“But you will receive power when the Holy Spirit has come upon you, and you will be my witnesses in Jerusalem and in all Judea and Samaria, and to the end of the earth.” (Acts 1:8)
When God commissioned the church to reach the world, He told them to start at home – in Jerusalem. He’s concerned about the lost people in your world: where you live, work, and play. If God’s passion is the salvation of people and His method for reaching them is other people, surely the Spirit-given ability to win people to Christ is very important. But what does the gift of evangelism look like? My ambition was to be a pioneer church-starting missionary among those who had never heard the gospel, but I was a schoolteacher. So I prayed earnestly for the gift of evangelism. And I went to work, preaching on weekends and during vacation. Sometimes many would come to Christ, sometimes no one would respond. I pled with God, sometimes with tears, to give me the gift of evangelism. After all, the Spirit had told me through Paul to do that: “Eagerly desire the greater gifts” (1 Cor. 12 :31).
My problem was, I had the wrong idea of what the gift looked like. I thought of “evangelism” as a public meeting in which the gospel is proclaimed, an invitation given, and people respond. That is one type of evangelism, but it isn’t the only form.
A witness is someone who has a personal experience and talks about it. Think of the term witness as used in a court of law. If I’ve only heard about the crime but haven’t seen it, I’m no witness. If I’ve seen it, but won’t talk, I’m no witness.
In the last of the great commissions (Acts 1:8), all disciples are commissioned as witnesses. Disciples have experienced God and are to tell others the good news. But not all are given the gift of evangelism (1 Corinthians 12 :29- 30). All believers are part of a “team” that brings people to faith. In that way the church grows. And God does expect His church to grow-”I will build my church,” said Jesus (Matthew 16 :18). The Book of Acts records how He did it: the Spirit won large numbers to Christ and started local congregations all over the Roman Empire through many witnessing Christians and a handful of pioneer evangelists. Every church should be baptizing new believers unless there are special circumstances.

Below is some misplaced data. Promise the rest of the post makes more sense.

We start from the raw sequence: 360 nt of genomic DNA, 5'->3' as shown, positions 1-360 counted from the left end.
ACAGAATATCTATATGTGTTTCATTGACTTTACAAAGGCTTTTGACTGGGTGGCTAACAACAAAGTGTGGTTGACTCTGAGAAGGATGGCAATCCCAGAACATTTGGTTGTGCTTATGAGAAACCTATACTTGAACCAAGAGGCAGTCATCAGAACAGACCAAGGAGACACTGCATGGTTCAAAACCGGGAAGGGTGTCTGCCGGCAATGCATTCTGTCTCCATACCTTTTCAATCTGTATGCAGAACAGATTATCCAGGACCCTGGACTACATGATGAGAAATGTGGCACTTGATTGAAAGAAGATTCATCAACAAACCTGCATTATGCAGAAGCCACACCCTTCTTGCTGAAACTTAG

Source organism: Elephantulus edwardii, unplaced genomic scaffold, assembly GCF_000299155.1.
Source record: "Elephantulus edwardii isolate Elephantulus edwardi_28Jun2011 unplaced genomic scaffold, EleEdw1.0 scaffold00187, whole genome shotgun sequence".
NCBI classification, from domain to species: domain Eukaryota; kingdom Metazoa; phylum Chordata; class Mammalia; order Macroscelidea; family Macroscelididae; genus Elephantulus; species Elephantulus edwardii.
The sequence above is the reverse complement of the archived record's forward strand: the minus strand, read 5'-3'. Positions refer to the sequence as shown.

When I agonized over not having the gift of evangelism, my definition of “evangelism” was too limited. Perhaps God heard my prayer, was giving me the gift, and I just wasn’t smart enough to recognize it. When we got to Japan, we found we could live in a community and love people in Jesus’ name and many would come to faith. In a land where the average church has 25 members, even after decades of existence, we were baptizing 20 new converts a year. God had answered my prayer for the gift! Or had He? I rarely prayed with someone to receive Christ, and we never gave a public invitation. Then how did they come?
I call it body-life reproduction. We discovered that the Spirit-led or Spirit-filled church as a body can bring new believers to God’s family. If church members are living authentic, Spirit-filled lives, and talking about it, people will come to faith. Ordinarily, every church should be baptizing new believers. Church-growth experts say that in the typical American community a church should be growing at 5 percent a year. This 5 percent should not be through baptizing its own children or from believers coming from other churches. New converts should account for a 5 percent increase. If a church isn’t reaching new believers, something is wrong. Here are some possible reasons:
- The church may be spiritually ill, incapable of reproducing, in need of revival. Members may not be modeling an authentic Christian lifestyle that’s attractive to unbelievers. The passion for lost people may have died out, or united prayer for the lost may be weak.
- Not many members may be sharing the gospel – too few faithful witnesses.
- Too few members have the gift of evangelism. Analysts say that in most churches that are growing through new believers coming to faith, about 10 percent of the members have the gift of evangelism.
- In some cases, the people to be evangelized may be especially unresponsive. For example, a missionary working among Muslims in New York City would not likely get this kind of growth.
The problem is that we often use unresponsive people as an excuse. Wherever I am, if people are not being saved, I’m tempted to proclaim it to be “hard soil.” Assuming that we aren’t rationalizing, unusual hardness in a given community can be a cause of little fruit.
How is the “birth rate” in your church? Do you measure it? Do you think God is pleased? We don’t want to be judgmental, but as spiritual “fruit inspectors” it wouldn’t hurt to make a general estimate. In fact, I think it’s important to be honest in evaluating our own church life as best we can.